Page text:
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Old 03-11-2014   #28 (permalink)
Rissask
Canada Dry
 
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Join Date: Aug 2004
Location: Saskatchewan, Canada
Posts: 56,242
It is a pricy gamble, not sure it's one I would take.

He could buy trip insurance but if it's the case they turn him away for this reason, I doubt the insurance company would cover it.


Quote:
Originally Posted by beam-eye View Post
A misdemeanor in one jurisdiction is, by definition, not a felony (or anything else) in another jurisdiction if it wasn't committed there, even though it might have been had it been committed there - but it wasn't. And since it wasn't, what it might have been, had it been, has no practical application and is thus an entirely moot point not subject to presumption, interpretation, re-interpretation, or mis-interpretation by a border guard, no matter how many languages he might speak.

No offense meant regarding a specific officer or incident. A 'lacky', as I use the term, is an officious, linear-thinking administrator of policy who, for whatever reasons, believes his mandate exceeds his actual authority. I have no doubt that Canadian border officers are well-trained, and I usually come to the defense of TSA officers when they make what appear to be goofy mistakes in following procedures that they are sworn to follow. It's the application of myopic over-zealous officiousness that sets me off. Suerte!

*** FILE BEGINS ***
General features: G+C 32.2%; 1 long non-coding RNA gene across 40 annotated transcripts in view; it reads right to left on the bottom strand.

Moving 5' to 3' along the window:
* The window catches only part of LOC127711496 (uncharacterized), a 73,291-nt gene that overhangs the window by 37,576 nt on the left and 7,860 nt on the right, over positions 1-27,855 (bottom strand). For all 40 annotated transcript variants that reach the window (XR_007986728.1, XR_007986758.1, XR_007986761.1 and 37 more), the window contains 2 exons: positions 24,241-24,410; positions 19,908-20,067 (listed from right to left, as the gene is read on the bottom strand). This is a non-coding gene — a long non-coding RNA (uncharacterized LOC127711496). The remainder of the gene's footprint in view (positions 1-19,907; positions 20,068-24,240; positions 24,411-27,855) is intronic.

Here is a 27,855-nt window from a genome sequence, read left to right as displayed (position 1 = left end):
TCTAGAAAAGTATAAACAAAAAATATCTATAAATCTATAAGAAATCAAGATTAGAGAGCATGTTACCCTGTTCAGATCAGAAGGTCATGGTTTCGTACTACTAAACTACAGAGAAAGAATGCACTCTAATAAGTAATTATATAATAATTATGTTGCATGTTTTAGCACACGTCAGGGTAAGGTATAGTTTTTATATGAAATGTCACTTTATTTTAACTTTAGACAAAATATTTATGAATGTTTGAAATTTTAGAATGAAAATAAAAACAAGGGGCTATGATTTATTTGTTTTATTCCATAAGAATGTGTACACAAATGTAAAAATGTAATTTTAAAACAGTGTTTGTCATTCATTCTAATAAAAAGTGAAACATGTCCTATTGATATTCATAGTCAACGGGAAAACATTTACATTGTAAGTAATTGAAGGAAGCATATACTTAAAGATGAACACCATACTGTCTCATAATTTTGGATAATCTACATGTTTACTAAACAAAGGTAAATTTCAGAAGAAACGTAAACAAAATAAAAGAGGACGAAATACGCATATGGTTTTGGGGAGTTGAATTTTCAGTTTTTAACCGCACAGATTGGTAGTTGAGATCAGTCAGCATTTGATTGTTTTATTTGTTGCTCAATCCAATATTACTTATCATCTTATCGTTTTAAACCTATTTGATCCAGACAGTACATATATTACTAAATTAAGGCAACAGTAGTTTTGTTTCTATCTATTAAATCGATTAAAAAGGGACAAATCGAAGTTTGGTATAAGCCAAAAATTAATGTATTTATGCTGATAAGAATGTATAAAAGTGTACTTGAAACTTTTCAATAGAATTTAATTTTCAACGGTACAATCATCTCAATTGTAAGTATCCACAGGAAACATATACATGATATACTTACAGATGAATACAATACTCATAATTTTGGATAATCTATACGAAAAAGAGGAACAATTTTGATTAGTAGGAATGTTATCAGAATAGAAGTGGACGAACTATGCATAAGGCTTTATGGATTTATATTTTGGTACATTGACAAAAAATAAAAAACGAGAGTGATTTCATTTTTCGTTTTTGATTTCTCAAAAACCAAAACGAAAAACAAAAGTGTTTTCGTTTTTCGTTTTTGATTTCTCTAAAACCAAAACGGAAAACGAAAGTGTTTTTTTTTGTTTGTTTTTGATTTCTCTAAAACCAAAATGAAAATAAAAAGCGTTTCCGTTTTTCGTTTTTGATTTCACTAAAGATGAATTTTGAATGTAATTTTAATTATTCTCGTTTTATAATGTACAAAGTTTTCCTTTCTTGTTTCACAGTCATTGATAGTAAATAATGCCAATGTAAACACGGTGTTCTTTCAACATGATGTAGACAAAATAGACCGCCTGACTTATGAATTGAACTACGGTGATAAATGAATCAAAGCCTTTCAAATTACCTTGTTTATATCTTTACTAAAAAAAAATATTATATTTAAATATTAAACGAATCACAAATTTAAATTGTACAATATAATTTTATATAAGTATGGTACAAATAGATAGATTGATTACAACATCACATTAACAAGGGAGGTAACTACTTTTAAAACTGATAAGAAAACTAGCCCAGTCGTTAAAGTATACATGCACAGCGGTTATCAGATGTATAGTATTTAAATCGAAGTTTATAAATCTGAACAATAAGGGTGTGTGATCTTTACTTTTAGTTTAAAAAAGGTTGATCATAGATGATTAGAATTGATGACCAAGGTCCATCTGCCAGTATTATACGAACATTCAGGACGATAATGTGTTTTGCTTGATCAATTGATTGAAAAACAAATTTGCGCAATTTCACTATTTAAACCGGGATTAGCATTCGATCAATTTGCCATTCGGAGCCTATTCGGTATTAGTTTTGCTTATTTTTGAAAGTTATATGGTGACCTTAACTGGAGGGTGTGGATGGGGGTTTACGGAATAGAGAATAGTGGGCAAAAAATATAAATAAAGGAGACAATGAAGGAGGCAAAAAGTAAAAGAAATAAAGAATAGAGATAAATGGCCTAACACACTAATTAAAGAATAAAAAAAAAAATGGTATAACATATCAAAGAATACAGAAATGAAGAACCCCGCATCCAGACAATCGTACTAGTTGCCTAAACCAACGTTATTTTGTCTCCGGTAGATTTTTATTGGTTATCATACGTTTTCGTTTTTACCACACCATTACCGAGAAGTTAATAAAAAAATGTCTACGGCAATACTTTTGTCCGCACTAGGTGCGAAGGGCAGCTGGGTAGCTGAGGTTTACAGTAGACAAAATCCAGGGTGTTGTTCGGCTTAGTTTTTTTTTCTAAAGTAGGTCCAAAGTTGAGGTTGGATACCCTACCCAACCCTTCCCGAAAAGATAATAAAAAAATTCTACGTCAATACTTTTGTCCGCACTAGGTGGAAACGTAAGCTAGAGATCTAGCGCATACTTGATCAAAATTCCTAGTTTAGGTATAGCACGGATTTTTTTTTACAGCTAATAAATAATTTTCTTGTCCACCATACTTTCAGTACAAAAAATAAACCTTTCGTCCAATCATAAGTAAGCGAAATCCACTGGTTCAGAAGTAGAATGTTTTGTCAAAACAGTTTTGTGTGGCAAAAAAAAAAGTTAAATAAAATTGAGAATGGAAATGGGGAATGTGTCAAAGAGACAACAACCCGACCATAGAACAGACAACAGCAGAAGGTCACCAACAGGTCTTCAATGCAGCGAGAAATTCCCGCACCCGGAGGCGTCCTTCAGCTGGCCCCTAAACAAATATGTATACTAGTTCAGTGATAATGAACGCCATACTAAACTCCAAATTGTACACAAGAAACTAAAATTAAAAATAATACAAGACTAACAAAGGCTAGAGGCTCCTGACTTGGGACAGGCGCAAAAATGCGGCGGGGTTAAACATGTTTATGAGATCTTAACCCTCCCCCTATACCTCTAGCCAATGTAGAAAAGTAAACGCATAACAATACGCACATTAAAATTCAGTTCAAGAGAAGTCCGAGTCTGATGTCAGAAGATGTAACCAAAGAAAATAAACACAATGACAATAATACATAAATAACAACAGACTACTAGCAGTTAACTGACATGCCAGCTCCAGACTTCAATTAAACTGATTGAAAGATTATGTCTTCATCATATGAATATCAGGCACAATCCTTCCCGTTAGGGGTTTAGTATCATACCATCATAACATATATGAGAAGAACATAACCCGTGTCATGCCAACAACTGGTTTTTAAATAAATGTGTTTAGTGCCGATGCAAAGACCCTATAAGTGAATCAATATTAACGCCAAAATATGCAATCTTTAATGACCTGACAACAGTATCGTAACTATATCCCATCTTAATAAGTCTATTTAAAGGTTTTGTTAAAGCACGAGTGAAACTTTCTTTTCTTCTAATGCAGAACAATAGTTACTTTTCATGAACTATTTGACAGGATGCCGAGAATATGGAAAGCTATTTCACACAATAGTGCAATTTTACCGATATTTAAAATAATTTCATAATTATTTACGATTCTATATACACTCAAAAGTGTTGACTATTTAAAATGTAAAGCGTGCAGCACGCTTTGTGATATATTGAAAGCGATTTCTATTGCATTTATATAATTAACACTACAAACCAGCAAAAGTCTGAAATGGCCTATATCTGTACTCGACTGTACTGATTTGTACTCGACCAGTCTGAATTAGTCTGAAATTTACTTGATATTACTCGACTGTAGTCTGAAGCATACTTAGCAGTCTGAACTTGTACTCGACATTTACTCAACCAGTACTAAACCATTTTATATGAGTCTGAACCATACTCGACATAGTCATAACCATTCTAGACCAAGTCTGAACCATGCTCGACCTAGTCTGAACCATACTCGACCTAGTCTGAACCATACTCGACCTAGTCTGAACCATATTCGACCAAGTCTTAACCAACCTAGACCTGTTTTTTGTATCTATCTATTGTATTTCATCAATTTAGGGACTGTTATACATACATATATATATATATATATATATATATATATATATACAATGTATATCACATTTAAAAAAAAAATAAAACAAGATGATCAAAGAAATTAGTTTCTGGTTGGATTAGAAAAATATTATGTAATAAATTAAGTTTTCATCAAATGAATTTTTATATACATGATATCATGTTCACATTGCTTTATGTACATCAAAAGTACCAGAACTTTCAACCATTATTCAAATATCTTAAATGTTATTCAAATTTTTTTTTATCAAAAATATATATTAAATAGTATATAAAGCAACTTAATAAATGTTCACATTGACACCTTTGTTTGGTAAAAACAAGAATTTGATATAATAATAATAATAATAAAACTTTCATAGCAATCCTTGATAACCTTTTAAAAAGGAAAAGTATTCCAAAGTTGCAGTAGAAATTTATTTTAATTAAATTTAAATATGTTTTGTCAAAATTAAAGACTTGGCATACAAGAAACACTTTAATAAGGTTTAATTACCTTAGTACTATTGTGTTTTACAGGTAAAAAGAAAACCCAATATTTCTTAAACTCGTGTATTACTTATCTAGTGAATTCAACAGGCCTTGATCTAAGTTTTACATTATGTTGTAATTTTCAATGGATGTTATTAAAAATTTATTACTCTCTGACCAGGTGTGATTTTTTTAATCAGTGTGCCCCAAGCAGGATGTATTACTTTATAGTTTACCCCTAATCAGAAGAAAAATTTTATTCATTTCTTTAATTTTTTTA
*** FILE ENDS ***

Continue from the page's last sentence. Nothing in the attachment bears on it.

well, yes and no, and not exactly...

Quote:

According to Canadian immigration law, a person is barred from coming into the country if they have been convicted of an offense that would have been treated as an indictable offense if it had been committed in Canada. Essentially, it doesn’t matter how U.S. law classifies the offenseit matters how the offense is classified in Canada.

Unlike California, where driving under the influence is either a misdemeanor or felony offense depending on the circumstances, driving under the influence in Canada is a felony that is punishable by up to five years in prison. A DUI conviction is considered an excludable offense under the Canadian Immigration Act, meaning the person can be excludable even if they were only convicted of a misdemeanor.
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